A team of IBM security researchers uncovered a potential vulnerability in software from Thales that could affect insulin pumps.
IBM’s “X-Force Red” team discovered the internet of things (IoT) vulnerability that can be remotely exploited in September 2019 with Thales’ Cinterion EHS8 M2M module, according to a report from SecurityIntelligence.
The software is used in several internet-connected devices, which include medical monitoring devices such as insulin pumps for people with diabetes.
Thales confirmed the vulnerability can affect other modules within the same product line of the EHS8 (BGS5, EHS5/6/8, PDS5/6/8, ELS61, ELS81, PLS62), all of which are mini circuit boards that enable mobile communication in IoT devices.
According to the report, the modules store and run code containing confidential information, creating the potential for attackers to gain control of devices or networks and conduct widespread attacks, like overdosing a medical patient or even knocking out a city’s electricity.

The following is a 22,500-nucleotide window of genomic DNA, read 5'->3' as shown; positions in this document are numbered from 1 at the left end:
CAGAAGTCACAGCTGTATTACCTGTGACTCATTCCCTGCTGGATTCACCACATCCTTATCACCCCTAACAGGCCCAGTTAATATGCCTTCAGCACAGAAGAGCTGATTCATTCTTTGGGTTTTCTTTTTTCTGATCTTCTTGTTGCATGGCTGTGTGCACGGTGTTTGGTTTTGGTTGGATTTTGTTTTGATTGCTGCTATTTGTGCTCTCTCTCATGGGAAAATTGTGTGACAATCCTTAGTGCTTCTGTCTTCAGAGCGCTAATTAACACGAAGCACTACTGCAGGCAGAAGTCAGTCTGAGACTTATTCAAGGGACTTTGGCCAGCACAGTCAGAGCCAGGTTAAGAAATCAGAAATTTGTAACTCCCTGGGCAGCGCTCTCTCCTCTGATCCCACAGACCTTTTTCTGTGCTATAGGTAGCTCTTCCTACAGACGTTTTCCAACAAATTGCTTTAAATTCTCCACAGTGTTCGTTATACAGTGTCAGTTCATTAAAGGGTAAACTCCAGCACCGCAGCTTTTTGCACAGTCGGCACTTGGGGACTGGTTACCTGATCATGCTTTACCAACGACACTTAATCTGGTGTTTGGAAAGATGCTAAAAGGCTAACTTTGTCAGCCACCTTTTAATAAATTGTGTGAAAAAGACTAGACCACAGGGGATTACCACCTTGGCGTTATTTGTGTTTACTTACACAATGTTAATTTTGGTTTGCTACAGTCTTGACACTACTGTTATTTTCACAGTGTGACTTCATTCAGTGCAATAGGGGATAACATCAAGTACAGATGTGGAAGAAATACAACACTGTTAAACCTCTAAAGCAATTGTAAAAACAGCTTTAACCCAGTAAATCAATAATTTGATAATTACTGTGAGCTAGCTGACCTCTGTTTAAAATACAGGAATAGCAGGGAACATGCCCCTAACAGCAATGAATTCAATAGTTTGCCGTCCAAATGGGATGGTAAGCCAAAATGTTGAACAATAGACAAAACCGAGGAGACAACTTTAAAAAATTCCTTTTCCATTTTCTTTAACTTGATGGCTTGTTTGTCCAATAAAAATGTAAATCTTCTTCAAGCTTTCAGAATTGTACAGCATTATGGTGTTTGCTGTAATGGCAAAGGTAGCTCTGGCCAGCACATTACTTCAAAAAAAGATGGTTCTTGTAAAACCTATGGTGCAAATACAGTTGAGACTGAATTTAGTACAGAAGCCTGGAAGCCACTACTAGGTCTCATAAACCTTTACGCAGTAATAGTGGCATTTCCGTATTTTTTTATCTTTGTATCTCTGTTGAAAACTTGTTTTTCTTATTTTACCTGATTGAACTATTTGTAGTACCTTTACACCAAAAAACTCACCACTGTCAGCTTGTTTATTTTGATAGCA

The attacker could potentially manipulate readings from monitoring devices to cover up concerning vital signs or create false panic, while also being capable of over or underdosing patients receiving treatments like insulin that are based on inputs.
Once discovered, the vulnerability was reported to Thales, which worked with the IBM team and created a patch that was distributed to clients in February 2020. According to MedTech Dive, neither company has disclosed the names of clients whose insulin pumps are vulnerable.
The patch can either be plugged into a USB to run a software update or via an over-the-air (OTA) update, dependent on the manufacturer of the device and its capabilities. IBM’s team suggests that users of vulnerable devices apply the patch immediately, rethink what information is stored on the devices, apply new layers of security and be mindful of IoT and other potential vulnerabilities.